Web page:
“Then why not just hire a digital artiste to get into their system?”
“Mestre Do Café did not become the most prolific beverage machine by having a lackadaisical outlook on digital security. The word from my friends in the business is that their customer data is both extensive and viciously protected. But the Umbrella Man became as a spirit, watching patiently. He knew he would have only one shot, so to speak, to complete his contract. When the dictator placed his order from a machine, and it could be any machine, all he had to do was alter the synthesizing sub-routines for that one cup, and while it tasted like coffee, it also was laced with a nano-toxin that would cause a massive, irreparable stroke. Job done”
The only sound was the incessant rain as Shanna looked at Mathis. It was ridiculous. Urban legend. The sort of story you might tell over drinks or to kill time.
“That’s bullshit,” she said, “How would he get out? Why wasn’t he caught by the digital security? How did it not make it on the grid?”
Mathis checked her rifle once more and sighed.
“As I told you, it’s an absurd tale. Most likely rumor and nonsense, as you said, bullshit. However, even the most preposterous story may have a particle of truth. Do I think a cup of Mestre Do Café will kill me? No. But then again…”

Ensign’s Log

Photo by Jacub Gomez on Pexels.com

Today is Star Trek Day, honoring the anniversary of the first time it was broadcast, fifty-five years ago. This is a short story I wrote that is, let’s call it Star Trek adjacent. I’m a big fan and this is my way of paying tribute. With the serial numbers filed off.

Live Long and Prosper and… Engage!

Ensign Edward Park’s Personal Log-StarDate 8720.73

I have been tasked with transporting Atlas, favorite pet of Captain Buhle of the U.S.S. Centurion. While some of my shipmates have dismissed this is as a dull errand, I see this as an avenue into the Captain’s good graces. I’ve wanted to serve on the Centurion since I was a child and read about their exploits.

I don’t see this as brown-nosing, (Lieutenant J.G. Pillington I’m looking at you!) but rather as an opportunity to show Captain Buhle that I’m a responsible officer with much to offer. She apparently dotes on Atlas so this can only help my career.

Hard to believe that no one else volunteered for this.

End of Log.

Personal Log Supplemental-StarDate 8721.11

Have arrived at the Altairian outpost and taken possession of Atlas. The name must be ironic as the case he came in was very small. Some sort of miniature dog? Atlas is sleeping now so I can’t really tell. The Lieutenant who passed him along to me advised me to not fly too fast in such a small craft. Apparently, it would upset up Atlas, which he said was dangerous.

I’m supposed to rendezvous with the Centurion tomorrow so I have plenty of time to make it. Atlas, you are in the safest of hands.

This is easier than I could’ve imagined.

End of Log.

Personal Log Supplemental-StarDate 8721.56

This is bad, very bad. I’m currently fleeing from a Gorgorian Rapid Raider. There’s supposed to be a cease-fire after the conference at Mantok-Prime. I hailed them to remind them of that fact but frankly, they were more interested in mocking me and firing upon the shuttle than in any real diplomatic solution.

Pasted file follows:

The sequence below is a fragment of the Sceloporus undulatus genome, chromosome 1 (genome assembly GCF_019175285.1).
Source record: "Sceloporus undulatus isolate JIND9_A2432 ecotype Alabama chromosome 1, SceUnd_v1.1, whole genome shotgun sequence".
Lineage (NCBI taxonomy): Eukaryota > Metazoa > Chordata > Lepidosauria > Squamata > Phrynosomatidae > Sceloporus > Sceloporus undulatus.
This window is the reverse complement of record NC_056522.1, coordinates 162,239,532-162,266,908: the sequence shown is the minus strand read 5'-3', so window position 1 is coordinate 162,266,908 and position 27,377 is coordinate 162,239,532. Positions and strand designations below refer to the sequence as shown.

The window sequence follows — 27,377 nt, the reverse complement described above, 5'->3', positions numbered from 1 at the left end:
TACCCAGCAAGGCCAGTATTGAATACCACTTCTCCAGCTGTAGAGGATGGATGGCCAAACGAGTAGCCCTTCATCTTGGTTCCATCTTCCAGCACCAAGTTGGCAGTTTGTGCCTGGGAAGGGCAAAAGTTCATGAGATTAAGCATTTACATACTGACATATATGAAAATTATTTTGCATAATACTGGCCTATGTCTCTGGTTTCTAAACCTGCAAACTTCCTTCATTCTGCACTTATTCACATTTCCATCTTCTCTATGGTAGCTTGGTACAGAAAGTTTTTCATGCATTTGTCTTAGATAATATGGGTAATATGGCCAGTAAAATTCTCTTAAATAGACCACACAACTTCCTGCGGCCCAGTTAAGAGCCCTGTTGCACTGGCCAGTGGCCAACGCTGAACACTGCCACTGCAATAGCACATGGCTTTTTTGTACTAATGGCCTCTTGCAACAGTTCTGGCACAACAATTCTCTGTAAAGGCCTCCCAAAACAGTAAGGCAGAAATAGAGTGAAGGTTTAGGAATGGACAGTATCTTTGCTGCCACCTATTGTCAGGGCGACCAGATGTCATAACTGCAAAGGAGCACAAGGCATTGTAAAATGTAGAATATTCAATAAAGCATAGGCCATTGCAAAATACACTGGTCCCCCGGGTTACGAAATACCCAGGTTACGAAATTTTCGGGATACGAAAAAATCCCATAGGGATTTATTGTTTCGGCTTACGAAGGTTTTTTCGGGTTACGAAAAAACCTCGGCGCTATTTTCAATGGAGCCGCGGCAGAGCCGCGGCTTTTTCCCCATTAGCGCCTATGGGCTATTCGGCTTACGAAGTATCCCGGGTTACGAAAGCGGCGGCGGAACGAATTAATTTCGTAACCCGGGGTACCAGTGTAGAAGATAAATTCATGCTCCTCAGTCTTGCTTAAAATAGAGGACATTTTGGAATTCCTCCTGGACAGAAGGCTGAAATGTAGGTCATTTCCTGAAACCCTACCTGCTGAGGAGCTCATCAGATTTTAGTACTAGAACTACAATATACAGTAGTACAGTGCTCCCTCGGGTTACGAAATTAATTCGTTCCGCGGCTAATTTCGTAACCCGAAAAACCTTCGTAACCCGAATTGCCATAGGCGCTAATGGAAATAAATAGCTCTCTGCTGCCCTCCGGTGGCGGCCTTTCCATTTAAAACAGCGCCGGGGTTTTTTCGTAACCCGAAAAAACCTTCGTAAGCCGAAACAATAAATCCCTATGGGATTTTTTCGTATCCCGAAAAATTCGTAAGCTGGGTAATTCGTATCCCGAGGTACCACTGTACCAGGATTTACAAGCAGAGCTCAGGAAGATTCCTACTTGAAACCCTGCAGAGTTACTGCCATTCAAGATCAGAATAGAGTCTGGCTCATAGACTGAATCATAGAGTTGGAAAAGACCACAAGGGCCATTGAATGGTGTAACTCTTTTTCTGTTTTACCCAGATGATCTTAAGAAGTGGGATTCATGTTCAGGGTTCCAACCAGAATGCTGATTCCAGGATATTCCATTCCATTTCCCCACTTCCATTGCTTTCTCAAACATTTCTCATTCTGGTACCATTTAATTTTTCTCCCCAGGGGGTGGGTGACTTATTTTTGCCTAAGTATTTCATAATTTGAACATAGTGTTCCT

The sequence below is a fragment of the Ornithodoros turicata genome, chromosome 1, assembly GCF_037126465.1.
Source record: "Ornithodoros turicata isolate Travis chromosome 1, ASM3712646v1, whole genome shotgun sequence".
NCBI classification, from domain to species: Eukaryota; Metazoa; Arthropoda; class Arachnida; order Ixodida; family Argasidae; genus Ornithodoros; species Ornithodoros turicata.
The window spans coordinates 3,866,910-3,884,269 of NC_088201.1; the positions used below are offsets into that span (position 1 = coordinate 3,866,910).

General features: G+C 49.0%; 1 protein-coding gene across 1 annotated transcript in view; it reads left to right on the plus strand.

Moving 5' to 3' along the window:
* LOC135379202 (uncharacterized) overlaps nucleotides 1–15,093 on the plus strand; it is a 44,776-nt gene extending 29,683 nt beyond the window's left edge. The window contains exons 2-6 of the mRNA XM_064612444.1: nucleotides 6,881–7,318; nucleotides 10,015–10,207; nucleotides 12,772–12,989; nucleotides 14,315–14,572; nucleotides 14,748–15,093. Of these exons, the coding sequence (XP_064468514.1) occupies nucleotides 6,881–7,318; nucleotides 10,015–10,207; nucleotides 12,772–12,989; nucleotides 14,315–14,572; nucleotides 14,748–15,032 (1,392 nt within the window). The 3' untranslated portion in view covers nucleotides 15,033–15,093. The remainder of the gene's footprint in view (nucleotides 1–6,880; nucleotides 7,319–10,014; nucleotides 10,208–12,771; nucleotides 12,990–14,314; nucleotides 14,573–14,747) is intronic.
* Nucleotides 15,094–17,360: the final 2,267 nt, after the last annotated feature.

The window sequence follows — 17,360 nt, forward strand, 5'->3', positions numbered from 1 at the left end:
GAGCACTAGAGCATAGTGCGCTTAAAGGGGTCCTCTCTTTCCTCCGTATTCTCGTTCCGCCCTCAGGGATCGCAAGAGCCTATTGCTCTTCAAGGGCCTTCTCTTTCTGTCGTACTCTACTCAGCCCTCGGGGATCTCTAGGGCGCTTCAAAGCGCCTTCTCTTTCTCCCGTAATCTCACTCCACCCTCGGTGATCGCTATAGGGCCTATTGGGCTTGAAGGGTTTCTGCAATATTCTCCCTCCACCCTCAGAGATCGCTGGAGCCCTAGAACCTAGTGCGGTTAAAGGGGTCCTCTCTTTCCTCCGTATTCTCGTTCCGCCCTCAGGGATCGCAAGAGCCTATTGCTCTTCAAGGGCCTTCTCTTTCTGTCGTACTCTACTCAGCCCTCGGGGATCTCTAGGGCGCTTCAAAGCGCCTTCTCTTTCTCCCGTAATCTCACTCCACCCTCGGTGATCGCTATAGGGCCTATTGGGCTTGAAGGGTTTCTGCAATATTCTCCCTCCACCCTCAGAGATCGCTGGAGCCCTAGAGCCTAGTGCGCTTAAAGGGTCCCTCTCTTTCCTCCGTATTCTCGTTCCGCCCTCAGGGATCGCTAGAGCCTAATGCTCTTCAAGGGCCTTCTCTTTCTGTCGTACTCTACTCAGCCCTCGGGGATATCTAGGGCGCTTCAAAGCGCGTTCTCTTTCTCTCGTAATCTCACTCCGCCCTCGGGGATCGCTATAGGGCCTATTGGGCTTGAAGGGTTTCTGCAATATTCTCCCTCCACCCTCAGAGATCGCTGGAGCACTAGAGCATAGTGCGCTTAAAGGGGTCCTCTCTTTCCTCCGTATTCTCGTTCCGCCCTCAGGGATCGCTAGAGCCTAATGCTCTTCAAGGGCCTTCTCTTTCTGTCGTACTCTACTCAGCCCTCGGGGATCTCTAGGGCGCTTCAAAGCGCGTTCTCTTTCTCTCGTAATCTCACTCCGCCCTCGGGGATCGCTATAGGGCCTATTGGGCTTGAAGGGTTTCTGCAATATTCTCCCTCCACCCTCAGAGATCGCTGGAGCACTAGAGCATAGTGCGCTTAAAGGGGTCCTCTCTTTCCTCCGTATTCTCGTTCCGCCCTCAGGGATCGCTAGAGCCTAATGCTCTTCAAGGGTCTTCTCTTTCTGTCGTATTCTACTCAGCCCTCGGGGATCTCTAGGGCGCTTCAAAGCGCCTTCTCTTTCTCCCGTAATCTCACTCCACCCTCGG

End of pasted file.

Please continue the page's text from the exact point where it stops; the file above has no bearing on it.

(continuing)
Shields are holding but since they gave me a shuttle with no weapons, I will have to outfly them. Why don’t our shuttles have weapons? Right now it feels like they should.

End of Log.

Personal Log Supplemental-StarDate 8721.89

We escaped! I suppose that’s obvious since I’m here to record this log, but it’s kind of a miracle. The Gorgorian Rapid Raider had hammered us, alarms were blaring to tell me the shields were about to fail, and then Atlas began to whine. Honestly, I couldn’t tell right away, as he was harmonizing with the alarms.

Then suddenly, he stopped. Then the Gorgorian Rapid Raider exploded. We, and by we I mean the shuttle, started spinning out of control. Fortunately, I am a fully trained star pilot and had no trouble steadying the flight path. Eventually.

Sensors indicated that the Gorgorian Rapid Raider suffered a massive quantum engine failure. Maybe the Gorgorian Rapid Raider passed through a micro singularity. Those Gorgorian Rapid Raider need to hire some more qualified engineers.

Am I saying Gorgorian Rapid Raider too much? No. An Ensign’s logs need to be thorough and accurate. I mean, a Gorgorian Rapid Raider is a formidable foe.

That ought to be worth a commendation. Fingers crossed.

End Log.

Personal Log Supplemental-StarDate 8722.24

Well, the engines are damaged and I had to drop to sub-light speeds. This is very inconvenient. If I can’t repair the problem I won’t make my rendezvous with the Centurion. I’m reluctant to send out a distress signal as it might attract more attention from the Gorgorians.

Also, it would reflect poorly on my abilities as an officer and damage my chances of getting assigned to the Centurion. That, I refuse to let happen. Time to roll up my sleeves and get working.

End Log.

Personal Log Supplemental-StarDate 8722.73

Well, that took longer than I anticipated. I ran half a dozen level one diagnostics, realigned the crystalline shunt, and hand cleaned thirty-seven isotronic chips and the damned thing still didn’t turn over. It wasn’t till I re-polarized the power coupling that it worked again.

At least now I can get back on schedule. Apologies to Atlas but I am NOT going to be late.

End Log.

Personal Log Supplemental-StarDate Unknown

A good officer has to be ready for the unexpected. That’s what they taught us at the academy. It’s the first thing they say on the first day. Be ready for the unexpected. It’s a fine sentiment. Except how in holy hell can you be ready for the unexpected? That’s crazy! CRAZY!!!!!!!!!!!